Optimization of mimetic periosteum autografts for the treatment of nonunions
Materias Investigacion::Ciencias de la Salud::Reumatología
Mimetic periosteum autografts
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Universidad de Navarra
ROMERO, Juan Antonio. "Optimization of mimetic periosteum autografts for the treatment of nonunions". Granero, F. (dir.). Tesis doctoral. Universidad de Navarra, Pamplona, 2023.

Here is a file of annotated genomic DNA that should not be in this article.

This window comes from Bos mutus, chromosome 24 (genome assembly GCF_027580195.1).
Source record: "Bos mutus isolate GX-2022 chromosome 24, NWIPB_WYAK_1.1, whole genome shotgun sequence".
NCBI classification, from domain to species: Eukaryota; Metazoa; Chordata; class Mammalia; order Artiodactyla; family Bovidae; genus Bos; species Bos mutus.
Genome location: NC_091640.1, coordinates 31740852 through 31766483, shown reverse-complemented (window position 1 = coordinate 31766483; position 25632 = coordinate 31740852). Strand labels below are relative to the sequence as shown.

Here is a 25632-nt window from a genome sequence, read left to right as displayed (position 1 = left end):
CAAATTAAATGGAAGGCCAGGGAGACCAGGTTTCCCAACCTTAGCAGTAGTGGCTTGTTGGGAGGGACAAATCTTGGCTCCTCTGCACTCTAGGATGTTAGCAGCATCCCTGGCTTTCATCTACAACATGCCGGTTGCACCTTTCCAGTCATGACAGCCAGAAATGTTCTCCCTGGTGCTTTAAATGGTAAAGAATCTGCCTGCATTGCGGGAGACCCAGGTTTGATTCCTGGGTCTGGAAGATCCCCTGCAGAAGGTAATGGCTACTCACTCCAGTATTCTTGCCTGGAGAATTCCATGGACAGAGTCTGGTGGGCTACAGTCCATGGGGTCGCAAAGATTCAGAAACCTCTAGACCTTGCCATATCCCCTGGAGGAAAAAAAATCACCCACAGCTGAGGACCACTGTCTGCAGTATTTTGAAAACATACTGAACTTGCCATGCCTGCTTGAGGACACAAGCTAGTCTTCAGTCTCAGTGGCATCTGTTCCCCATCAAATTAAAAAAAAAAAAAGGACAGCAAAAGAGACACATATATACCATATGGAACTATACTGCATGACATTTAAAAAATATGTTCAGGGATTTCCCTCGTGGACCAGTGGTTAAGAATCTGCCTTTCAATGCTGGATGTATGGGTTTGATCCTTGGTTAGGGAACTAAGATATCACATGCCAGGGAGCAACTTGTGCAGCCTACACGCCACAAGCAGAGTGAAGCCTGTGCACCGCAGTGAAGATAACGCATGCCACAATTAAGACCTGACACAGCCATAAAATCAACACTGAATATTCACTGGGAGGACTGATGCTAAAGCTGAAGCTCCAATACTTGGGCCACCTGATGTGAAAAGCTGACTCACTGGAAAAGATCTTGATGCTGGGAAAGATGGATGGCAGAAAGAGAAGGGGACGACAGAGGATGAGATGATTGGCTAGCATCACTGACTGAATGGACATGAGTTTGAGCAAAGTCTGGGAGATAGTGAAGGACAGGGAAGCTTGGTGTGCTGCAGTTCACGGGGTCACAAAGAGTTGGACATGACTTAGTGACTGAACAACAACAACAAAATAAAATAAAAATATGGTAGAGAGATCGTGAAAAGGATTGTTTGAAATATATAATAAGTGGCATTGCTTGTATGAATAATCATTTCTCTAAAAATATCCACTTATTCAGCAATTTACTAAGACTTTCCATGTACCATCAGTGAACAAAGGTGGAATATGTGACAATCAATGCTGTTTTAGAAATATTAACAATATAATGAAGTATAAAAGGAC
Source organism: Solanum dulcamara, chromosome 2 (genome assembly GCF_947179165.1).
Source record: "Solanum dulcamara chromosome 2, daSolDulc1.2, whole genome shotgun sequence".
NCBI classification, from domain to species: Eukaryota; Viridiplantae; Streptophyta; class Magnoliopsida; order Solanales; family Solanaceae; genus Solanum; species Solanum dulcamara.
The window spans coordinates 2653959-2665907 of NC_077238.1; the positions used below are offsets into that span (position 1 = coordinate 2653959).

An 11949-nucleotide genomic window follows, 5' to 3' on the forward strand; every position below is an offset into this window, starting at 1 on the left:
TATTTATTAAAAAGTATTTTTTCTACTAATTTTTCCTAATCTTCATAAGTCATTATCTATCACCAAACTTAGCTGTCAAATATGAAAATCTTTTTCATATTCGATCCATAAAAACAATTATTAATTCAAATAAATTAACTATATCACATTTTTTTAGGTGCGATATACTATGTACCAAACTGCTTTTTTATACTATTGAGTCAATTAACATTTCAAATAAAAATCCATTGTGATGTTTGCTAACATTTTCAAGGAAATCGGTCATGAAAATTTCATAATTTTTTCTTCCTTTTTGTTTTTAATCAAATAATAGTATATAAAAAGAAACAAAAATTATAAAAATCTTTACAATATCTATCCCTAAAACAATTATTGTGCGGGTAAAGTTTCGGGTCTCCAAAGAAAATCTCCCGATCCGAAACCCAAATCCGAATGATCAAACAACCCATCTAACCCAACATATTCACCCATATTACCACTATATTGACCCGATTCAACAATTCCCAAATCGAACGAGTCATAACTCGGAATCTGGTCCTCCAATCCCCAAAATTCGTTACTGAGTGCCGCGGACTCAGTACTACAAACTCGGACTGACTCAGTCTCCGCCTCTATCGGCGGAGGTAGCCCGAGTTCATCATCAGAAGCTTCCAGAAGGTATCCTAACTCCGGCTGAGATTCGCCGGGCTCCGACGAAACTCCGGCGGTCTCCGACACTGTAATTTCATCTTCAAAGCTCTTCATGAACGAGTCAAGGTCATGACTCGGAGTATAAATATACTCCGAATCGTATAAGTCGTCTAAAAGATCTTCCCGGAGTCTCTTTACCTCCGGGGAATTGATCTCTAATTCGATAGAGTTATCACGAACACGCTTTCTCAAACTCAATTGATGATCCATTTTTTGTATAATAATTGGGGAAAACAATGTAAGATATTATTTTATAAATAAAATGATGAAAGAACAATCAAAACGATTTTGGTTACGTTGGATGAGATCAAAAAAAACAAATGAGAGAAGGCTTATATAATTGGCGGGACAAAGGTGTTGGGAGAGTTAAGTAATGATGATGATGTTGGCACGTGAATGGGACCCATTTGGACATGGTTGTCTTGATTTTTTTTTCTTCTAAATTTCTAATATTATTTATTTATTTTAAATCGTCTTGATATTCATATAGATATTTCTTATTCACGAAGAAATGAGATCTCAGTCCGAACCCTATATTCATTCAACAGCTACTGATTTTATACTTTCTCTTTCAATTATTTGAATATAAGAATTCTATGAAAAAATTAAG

Bone presents truly regenerative capacity being able to regenerate into a native state in response to injuries. Despite this self-renewal potential, bone healing is not absent of complications and different conditions can interfere with the regenerative process, leading to delayed fracture and in some cases fracture nonunion. Fracture nonunion is a major cause of chronic pain and disability and, despite the low incidence of nonunion and delayed union fractures (5-10%), the numerous fractures that take place globally (~180 million every year) emphasizes the huge economic burden that fracture nonunion represents. Once detected, fracture nonunion requires a surgical approach, and the use of bone autografts that provide and osteoinductive, osteogenic and osteoconductive environment for a successful repair. However, the availability of bone grafts is limited. The scarcity of bone tissue that can be used for autografts have consolidated the need for novel tissue engineering approaches as potential candidates for the treatment of nonunion and for long bone defects, prone to evolve to nonunions. Tissue engineering strategies allow for the combination of novel tunable materials along with different biological adjuvants, including growth factors and cells. During the bone regenerative response, the periosteum, a fibrous layer surrounding the bone, plays a key role delivering osteochondroprogenitor cells and crucial growth factors into the injured tissue. Thus, we developed a tissue engineering strategy where biocompatible, 3D melt-electro-written polycaprolactone membrane would act as a mimetic periosteum. The engineered mimetic periosteum allows vascularization of the construct either when implanted ectopically or orthotopically. Additionally, we demonstrated its capacity to be functionalized with rhBMP-2, the most important morphogen for bone regeneration, both exposed on the membrane surface attached through PEA-hFN or encapsulated in microparticles covalently bound to the PCL membrane. When functionalized with low doses of rhBMP-2 the mimetic periosteum demonstrated great osteogenic potential in vitro, inducing human MSCs differentiation into osteoblasts. More importantly, in vivo results indicate that the functionalization of the mimetic periosteum with rhBMP-2 allows regenerative properties able to heal critical size femoral defects in SD rats with high efficiency and reproducibility using unpreceded low doses of rhBMP-2. Ultimately, the mimetic periosteum demonstrated its ability to deliver key mesenchymal progenitor cells into the injured site. All these results indicate that our engineered mimetic periosteum represents an efficient system for rhBMP-2 and progenitor cells delivery with important translational potential.

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